Tuesday, 11 February 2014

Public inquiry into £160 million scheme for Smithfield Market begins

The proposed development of London's Smithfield Market will face extended scrutiny as a public inquiry opens

Smithfield Market was built by Sir Horace Jones

The public inquiry into the proposed £160 million of Smithfield Market, a Victorian site in the City of London, is being contested by the Victorian Society, who call the demolition of part of the building “brutal”, and Henderson Global Investors, who say their plans to create shops and offices are backed by a majority of the public.

Secretary of State Eric Pickles called the application in last year following a petition and vociferous campaign by the Society and Save Britain’s Heritage. Representatives from both sides, including experts from architects John McAslan, will give evidence until February 28.

Chris Costelloe, the Director of the Society, called on English Heritage to list the General Market and Fish Market.

"We consider that the engineering importance of the market hall of the General Market, due to be demolished under current plans, has not been adequately addressed,” he said.

“This is an innovative and ingenious structure, based on the modular structural system pioneered by the Crystal Palace.

“Its interior is also a magnificent space that very few Londoners have been able to see for many years.”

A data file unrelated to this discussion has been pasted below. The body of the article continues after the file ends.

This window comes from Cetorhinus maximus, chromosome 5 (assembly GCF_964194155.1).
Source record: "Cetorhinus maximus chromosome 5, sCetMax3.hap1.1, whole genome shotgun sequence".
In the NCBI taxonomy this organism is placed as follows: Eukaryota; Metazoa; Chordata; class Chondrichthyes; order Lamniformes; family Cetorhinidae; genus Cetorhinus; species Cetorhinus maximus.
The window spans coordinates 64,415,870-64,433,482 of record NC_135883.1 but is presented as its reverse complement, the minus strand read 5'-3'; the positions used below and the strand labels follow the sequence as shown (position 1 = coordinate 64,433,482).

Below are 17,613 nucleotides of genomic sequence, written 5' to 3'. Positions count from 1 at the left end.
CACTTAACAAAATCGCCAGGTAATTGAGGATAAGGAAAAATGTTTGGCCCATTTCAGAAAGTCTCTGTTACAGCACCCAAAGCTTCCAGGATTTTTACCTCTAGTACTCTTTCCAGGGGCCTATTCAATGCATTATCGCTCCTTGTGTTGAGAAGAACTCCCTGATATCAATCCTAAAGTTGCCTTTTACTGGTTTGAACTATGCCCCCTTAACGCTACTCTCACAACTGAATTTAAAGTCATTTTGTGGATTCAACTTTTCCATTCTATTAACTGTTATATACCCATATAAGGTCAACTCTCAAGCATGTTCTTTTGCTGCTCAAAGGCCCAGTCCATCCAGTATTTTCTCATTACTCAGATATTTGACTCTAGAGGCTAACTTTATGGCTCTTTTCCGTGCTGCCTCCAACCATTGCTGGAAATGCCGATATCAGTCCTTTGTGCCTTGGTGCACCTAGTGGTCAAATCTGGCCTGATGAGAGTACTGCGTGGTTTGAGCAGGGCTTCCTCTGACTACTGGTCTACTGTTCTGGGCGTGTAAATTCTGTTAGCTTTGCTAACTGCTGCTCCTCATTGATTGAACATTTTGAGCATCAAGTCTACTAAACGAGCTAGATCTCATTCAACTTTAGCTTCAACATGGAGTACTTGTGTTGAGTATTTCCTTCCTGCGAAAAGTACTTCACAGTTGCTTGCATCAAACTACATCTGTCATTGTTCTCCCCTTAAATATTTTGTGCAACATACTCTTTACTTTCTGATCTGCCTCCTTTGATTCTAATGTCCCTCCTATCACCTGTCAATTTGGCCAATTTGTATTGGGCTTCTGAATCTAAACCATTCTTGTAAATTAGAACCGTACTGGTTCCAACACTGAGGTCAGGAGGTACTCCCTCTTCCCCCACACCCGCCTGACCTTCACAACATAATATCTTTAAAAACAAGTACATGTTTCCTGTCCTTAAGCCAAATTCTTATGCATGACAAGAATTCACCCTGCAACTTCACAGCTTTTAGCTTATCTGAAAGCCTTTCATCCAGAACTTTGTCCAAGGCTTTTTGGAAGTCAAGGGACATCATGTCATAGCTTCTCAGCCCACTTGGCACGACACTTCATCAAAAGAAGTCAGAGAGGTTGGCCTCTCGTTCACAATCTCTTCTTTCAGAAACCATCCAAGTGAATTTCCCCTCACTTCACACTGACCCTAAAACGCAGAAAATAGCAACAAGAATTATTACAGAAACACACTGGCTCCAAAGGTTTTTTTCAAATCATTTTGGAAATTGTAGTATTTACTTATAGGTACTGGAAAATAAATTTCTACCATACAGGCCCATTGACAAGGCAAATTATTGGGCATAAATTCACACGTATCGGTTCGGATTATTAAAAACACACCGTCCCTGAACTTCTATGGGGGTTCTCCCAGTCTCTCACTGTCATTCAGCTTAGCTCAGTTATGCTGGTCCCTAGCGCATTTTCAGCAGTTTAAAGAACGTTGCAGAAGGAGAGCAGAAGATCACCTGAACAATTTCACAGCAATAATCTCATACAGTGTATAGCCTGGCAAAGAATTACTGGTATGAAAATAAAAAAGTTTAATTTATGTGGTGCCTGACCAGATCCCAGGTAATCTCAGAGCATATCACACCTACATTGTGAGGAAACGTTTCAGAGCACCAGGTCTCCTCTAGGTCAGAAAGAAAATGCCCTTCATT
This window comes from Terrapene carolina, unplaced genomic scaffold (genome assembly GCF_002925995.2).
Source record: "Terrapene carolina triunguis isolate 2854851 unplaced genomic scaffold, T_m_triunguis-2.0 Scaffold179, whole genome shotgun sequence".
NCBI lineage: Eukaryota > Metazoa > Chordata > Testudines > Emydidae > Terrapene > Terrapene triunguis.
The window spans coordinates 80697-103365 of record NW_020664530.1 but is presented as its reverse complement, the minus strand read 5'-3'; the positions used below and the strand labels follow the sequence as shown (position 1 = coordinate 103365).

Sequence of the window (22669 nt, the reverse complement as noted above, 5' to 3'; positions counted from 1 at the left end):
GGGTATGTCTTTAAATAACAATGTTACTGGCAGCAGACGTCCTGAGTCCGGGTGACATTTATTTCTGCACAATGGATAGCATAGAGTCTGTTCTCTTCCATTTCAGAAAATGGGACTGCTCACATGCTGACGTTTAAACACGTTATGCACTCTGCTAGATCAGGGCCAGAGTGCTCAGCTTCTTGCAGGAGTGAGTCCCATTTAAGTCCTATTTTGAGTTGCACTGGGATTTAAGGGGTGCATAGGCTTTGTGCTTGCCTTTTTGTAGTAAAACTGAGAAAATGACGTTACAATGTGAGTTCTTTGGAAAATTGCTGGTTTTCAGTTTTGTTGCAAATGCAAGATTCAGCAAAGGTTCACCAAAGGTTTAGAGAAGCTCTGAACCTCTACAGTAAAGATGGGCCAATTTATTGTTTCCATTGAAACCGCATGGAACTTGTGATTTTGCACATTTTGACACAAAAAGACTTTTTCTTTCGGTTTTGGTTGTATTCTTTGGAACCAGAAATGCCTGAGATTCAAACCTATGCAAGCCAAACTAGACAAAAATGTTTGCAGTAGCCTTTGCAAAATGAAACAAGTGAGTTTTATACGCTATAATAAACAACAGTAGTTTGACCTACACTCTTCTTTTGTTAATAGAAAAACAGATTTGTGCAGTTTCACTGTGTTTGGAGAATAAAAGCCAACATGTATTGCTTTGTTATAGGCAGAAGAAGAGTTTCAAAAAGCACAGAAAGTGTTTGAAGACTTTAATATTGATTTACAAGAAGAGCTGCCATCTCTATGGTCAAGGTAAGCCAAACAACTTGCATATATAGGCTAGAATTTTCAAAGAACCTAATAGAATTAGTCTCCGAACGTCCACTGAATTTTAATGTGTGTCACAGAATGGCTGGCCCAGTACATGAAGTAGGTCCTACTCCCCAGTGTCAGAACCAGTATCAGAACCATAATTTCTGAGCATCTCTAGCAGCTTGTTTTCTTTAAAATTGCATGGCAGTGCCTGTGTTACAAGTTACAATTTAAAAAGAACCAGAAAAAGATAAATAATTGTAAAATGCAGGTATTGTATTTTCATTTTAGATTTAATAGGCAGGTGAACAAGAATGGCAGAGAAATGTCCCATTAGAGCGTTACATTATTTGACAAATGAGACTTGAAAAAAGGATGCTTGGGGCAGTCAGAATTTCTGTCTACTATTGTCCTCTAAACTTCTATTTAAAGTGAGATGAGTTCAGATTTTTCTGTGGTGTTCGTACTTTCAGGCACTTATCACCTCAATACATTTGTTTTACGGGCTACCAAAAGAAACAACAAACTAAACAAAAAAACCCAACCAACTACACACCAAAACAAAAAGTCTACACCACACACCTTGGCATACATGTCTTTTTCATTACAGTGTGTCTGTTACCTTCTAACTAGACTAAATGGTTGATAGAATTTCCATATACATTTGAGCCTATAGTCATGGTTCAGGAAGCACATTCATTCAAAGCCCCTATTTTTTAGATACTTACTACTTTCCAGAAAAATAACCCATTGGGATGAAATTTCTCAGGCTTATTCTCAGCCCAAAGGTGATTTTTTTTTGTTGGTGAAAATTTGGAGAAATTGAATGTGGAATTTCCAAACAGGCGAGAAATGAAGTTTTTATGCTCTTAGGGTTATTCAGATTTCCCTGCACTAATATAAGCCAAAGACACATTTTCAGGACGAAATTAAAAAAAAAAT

A YouGov poll of more than 1,100 Londoners, commissioned by Henderson, suggested that 56 percent of those questioned believed the scheme would improve the area, compared to only nine percent who felt the opposite.

“These results show that Londoners support our scheme, which will save and bring back to life Victorian market buildings that have lain empty for decades,” Geoff Harris, the director of Property Development at the company, told the Architects’ Journal.

“There is no realistic alternative to Smithfield Quarter and if our scheme does not get approved then these disused historic buildings will continue to decay, leaving the site blighted by further uncertainty.”

Save and the Victorian Society have suggested an alternative proposal which they say would turn the market into a “bustling hub” without the need for demolition, while English Heritage say Henderson’s plan would allow “long-term restoration”.

No comments:

Post a Comment